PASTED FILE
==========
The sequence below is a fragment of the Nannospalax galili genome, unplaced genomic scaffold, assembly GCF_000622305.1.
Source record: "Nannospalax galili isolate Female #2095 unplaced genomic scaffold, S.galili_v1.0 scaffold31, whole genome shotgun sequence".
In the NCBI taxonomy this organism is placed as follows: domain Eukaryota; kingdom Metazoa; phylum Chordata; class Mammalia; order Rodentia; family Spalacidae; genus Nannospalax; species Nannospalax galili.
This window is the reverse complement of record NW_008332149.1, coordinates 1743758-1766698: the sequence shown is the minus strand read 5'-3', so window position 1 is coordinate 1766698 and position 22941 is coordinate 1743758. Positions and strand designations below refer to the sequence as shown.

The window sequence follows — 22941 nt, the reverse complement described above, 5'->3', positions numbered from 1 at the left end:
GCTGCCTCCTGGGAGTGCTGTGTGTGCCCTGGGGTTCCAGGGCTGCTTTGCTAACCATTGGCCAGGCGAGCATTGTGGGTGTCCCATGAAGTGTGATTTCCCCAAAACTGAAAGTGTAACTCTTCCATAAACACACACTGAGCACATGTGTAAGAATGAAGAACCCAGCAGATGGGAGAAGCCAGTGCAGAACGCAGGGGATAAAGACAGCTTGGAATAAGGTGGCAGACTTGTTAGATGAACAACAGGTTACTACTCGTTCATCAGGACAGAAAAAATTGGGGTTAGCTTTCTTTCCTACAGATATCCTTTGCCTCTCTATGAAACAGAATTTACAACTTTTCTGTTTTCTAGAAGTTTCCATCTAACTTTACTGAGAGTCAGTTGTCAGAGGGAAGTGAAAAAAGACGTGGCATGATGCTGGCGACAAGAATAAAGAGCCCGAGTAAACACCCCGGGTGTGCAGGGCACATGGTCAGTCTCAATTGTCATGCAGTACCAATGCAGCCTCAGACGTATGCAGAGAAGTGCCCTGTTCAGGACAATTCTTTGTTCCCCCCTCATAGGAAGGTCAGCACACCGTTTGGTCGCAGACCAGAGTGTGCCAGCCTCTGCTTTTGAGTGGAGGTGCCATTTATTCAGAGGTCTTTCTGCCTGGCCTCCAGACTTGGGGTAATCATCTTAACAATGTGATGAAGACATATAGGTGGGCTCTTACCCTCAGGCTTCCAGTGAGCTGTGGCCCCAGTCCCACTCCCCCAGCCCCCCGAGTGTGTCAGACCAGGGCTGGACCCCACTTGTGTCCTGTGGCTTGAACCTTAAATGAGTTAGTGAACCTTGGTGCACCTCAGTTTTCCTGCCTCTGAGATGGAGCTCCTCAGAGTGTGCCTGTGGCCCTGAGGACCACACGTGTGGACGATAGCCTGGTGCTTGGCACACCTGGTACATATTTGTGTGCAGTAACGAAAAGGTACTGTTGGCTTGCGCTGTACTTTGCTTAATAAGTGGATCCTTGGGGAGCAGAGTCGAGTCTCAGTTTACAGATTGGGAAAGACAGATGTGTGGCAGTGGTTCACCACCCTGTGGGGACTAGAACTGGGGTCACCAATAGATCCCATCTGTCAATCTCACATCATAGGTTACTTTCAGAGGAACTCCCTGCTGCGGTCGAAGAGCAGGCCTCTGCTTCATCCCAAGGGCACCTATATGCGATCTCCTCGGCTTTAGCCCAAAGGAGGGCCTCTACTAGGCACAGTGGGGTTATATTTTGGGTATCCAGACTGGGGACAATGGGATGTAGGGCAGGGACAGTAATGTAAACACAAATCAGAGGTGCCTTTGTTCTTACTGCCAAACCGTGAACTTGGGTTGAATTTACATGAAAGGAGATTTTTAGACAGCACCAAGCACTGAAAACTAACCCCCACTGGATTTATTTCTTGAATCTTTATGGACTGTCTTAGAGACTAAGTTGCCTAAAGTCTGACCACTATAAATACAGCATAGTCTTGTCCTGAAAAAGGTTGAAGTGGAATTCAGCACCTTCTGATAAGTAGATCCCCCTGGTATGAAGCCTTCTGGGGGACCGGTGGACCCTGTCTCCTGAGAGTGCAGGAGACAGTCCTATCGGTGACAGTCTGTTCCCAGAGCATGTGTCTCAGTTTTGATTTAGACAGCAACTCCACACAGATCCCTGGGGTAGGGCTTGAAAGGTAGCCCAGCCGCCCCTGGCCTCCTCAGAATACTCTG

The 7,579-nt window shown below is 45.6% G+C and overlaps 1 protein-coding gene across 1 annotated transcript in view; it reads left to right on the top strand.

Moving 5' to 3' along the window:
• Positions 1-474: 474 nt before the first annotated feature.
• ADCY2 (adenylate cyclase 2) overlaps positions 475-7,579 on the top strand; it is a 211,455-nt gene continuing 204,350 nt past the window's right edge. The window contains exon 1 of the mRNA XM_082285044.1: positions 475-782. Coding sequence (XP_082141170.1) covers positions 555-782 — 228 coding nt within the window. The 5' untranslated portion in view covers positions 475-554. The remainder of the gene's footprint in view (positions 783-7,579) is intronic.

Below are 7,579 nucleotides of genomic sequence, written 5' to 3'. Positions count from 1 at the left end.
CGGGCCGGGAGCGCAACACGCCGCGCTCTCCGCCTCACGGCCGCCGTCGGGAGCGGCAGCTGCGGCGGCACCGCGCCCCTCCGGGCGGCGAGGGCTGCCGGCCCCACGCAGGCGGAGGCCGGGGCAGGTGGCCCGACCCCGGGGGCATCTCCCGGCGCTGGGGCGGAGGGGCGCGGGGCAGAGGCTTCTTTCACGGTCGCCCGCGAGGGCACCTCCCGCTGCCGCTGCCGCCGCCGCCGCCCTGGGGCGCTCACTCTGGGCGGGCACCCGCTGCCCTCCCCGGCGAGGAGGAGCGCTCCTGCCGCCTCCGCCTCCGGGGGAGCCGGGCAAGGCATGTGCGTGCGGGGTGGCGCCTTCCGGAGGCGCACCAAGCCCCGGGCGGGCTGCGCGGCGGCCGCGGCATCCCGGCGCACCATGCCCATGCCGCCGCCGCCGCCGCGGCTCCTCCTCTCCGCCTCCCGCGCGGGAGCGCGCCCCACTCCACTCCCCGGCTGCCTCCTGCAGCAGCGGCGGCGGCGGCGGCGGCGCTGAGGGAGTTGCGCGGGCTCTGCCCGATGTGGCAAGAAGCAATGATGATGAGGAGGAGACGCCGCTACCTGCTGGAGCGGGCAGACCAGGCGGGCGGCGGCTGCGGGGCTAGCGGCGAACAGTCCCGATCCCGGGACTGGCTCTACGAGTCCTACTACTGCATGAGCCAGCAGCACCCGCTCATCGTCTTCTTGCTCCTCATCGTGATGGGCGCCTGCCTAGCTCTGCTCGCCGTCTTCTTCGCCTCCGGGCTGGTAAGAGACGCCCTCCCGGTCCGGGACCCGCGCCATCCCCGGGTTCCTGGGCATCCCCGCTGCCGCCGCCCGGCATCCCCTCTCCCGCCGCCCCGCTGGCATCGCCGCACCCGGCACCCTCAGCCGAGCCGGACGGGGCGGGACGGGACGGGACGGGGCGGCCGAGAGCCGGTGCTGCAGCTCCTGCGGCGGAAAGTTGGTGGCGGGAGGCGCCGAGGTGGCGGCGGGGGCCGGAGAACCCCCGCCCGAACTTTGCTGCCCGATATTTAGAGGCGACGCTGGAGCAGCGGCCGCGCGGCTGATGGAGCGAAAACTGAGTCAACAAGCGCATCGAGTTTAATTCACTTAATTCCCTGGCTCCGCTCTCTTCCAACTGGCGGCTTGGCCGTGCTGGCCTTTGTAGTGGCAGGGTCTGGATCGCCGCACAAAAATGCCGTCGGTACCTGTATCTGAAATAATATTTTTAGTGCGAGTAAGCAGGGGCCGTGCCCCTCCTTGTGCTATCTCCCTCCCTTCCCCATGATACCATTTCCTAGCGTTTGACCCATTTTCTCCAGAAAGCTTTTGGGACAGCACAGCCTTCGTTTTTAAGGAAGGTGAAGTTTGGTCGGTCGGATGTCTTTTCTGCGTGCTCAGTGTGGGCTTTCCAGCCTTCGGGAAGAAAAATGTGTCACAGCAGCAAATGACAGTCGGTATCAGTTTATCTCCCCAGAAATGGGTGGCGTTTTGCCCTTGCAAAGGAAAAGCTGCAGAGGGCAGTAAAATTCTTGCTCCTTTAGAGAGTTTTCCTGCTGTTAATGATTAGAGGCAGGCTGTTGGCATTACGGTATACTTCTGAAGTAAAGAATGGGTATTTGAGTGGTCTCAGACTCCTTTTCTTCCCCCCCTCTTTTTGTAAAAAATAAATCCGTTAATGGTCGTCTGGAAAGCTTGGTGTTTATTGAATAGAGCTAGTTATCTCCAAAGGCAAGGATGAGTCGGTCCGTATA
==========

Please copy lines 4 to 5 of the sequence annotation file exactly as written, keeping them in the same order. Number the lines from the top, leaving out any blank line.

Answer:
This window is the reverse complement of record NW_008332149.1, coordinates 1743758-1766698: the sequence shown is the minus strand read 5'-3', so window position 1 is coordinate 1766698 and position 22941 is coordinate 1743758. Positions and strand designations below refer to the sequence as shown.

The window sequence follows — 22941 nt, the reverse complement described above, 5'->3', positions numbered from 1 at the left end: